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Altruism (PowerPoint)

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					         Altruism

  Are we inherently selfish?
Can we learn to act otherwise?
                  Definition
• Altruism
  – A motive to increase another’s welfare without
    conscious regard for one’s self-interests.
• Altruism has been the topic of
  philosophical debates for centuries.
  – Some argue that “true altruism” is not a
    possibility.
  – Addition of “conscious regard” to above
    definition weakens this counterargument.
         Altruistic Empathy?
• Empathy: feeling another’s feelings
• Batson argues that the arousal of empathy
  increases helping behavior and gets us
  closer to pure altruism.
  – He argues that we focus more on the distress
    of the other person than on our own distress.
       Theories on why we Help
• Social Exchange Theory
  – Relationships are designed to minimize costs
    and maximize rewards.
  – Sometimes referred to as Social Economics
    or Social Calculus.
  – Internal rewards include reduction of distress
    and an increase of self-worth.
  – External rewards include social approval.
    Theory Two: Social Norms
• Norm of reciprocity
  – We should help, not harm those, who have helped us.
    And we expect the same behavior from others.
  – More likely in sustained relationships than in one time
    encounters (makes it harder to study in laboratory).
  – When people have received help but can’t reciprocate
    there is frequently a drop in self-esteem. This finding
    is common for recipients of affirmative action.
               More Norms
• Social Responsibility Norm
  – Belief that we should help those in need. We
    should help those who are dependent on us,
    with no expectation of reciprocity.
  – This belief is stronger in collectivist cultures.
  – Tends to be tied to attributions for need. We
    help those who don’t seem to have caused
    their situation.
     Theory Three: Sociobiology
• Genes drives us to maximize their likelihood of
  being passed on.
• Thus, we help our kin and those who are “like
  us” more quickly than others.
• Does not invalidate norm of reciprocity.
  – Reciprocal systems increase likelihood of survival.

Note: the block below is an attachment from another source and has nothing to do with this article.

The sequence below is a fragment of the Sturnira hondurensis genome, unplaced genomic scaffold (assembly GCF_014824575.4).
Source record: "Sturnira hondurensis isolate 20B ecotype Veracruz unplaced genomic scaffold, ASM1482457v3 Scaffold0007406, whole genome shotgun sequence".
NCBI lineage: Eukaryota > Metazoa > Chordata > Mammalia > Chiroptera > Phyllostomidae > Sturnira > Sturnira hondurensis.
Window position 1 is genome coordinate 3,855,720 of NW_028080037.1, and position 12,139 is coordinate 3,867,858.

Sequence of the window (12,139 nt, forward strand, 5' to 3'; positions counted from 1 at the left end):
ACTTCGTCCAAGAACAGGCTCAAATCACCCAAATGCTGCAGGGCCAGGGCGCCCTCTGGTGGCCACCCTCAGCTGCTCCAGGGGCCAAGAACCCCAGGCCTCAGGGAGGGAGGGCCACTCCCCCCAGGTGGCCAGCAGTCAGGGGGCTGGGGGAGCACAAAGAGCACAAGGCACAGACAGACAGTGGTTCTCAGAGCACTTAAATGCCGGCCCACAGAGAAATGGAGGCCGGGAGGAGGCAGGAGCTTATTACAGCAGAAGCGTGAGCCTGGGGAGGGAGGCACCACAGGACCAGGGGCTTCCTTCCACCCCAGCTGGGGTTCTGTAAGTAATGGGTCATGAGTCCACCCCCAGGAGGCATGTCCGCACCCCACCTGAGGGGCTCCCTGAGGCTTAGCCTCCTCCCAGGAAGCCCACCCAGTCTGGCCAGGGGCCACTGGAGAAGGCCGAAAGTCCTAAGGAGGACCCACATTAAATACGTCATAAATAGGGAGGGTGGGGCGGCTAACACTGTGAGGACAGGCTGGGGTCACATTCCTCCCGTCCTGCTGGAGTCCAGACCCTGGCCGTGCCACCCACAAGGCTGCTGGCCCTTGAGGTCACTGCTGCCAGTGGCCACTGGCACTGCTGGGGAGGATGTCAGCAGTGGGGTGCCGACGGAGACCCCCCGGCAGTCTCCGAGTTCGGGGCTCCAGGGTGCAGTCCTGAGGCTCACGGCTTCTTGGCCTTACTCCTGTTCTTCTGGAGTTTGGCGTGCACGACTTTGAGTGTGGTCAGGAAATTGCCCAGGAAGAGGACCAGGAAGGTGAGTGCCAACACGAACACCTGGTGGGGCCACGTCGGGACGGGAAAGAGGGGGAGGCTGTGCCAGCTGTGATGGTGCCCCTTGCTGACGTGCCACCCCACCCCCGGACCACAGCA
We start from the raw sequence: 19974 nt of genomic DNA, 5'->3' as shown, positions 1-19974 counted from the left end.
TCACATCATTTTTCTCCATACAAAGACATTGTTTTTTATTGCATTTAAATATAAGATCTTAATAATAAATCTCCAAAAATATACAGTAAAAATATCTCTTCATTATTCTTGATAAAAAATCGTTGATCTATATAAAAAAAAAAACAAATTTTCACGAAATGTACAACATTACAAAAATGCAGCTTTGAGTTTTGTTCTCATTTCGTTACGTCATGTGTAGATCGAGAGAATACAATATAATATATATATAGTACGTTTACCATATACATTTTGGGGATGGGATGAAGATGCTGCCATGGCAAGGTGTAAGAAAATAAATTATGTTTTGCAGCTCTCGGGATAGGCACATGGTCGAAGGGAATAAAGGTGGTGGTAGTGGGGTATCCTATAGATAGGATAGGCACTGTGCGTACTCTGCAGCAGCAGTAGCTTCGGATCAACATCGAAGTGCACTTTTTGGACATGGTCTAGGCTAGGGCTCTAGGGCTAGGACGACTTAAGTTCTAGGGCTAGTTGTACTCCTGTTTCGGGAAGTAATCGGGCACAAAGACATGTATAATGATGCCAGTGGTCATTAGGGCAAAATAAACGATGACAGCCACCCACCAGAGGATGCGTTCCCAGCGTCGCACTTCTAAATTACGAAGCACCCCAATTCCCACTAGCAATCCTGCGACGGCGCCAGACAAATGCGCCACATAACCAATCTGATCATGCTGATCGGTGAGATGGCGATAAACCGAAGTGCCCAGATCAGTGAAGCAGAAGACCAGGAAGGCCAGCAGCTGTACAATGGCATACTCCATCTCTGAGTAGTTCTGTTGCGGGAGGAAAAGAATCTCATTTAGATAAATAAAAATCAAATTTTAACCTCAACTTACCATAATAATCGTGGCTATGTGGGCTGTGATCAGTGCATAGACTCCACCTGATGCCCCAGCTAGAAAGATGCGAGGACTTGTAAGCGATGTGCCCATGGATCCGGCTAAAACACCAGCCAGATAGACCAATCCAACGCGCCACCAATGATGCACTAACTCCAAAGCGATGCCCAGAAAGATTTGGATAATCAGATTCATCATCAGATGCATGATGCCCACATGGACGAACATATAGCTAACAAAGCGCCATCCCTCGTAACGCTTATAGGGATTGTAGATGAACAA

Are more likely to occur in small systems.
• Where does unreciprocated altruism fit in?
  – Group selection: altruistic groups are more successful
    than non-altruistic.
• Religious and ethical rules: may have been
  created to slow down our biological bias toward
  self-interest.
                 Level of        Mutual        Intrinsic
  Theory       Explanation     "Altruism"      Altruism
                                 external    distress=inner
  Social                       rewards for    rewards for
 Exchange      psychological     helping         helping
                                                social
                               reciprocity   responsibility
Social Norms   sociological      norm            norm



Evolutionary    biological     reciprocity   kin selection
          Latane and Darley
• Leading researchers who were spurred to
  action by the Kitty Genovese murder.
• Keys to helping behavior are:
  – Noticing the event
  – Interpreting it as an emergency
  – Assuming responsibility
    Factors that Influence Helping
• Number of bystanders
  – How does a large crowd influence noticing an
    emergency, interpreting something as an
    emergency, and assuming responsibility?
  – Leads to the bystander effect.
• Factors exist that reduce bystander effect.
  – Clear emergencies vs. ambiguous.
  – Cohesive groups vs. strangers.
           Additional Factors
• Presence of prosocial models.
  – Salvation Army contributions increase if
    person has just seen someone else give.
• Time pressure
  – You are less likely to receive aid from
    someone in a hurry
  – They are less likely to notice an emergency
    and less likely to interpret a situation correctly.
                 Emotions
• Guilt
  – Increases helping behavior.
  – In one study, those who had not lied
    volunteered to help an experimenter for an
    average of 2 minutes, those who had lied
    helped for approximately 63 minutes!
  – More likely to help if our guilt is public
    knowledge.
                    Emotions
• Negative mood
  – For adults, not children, a bad mood increases the
    likelihood of helping behavior.
  – It appears that adults have learned that helping is a
    self-gratifying behavior.
  – Exceptions to this tendency include feelings of anger
    and grief.
• Positive mood
  – Happy people are helpful people.
  – Parking ticket study: fear turning to relief increases
    helping behavior significantly.
             Personality Traits
• No one trait predicts altruism
• However,
   – There are individual differences in helpfulness over
     time.
   – Network of traits (emotionality, empathy, self-efficacy)
     are linked to helping.
   – High self-monitors help if they believe it will be
     socially rewarded (interaction of personality and
     situation).
   – Men more likely to help in dangerous situations;
     women in safer situations.
            Religious Faith
• Religious commitment is linked to a
  greater likelihood of long-term, planned
  helping behavior.
• Weekly attendees of church/synagogue
  (24% of population) give 48% of all
  charitable contributions.
   How do we teach altruism?
• Teach moral inclusion
  – If we are more likely to help those who are
    like us, expand that group.
• Model altruism
  – Even television can be helpful here!
• Attributing behavior to altruistic motives
  – Avoid overjustification effect. That is, don’t
    coerce people into altruism, don’t reward
    them too much, etc.

				
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posted:3/21/2012
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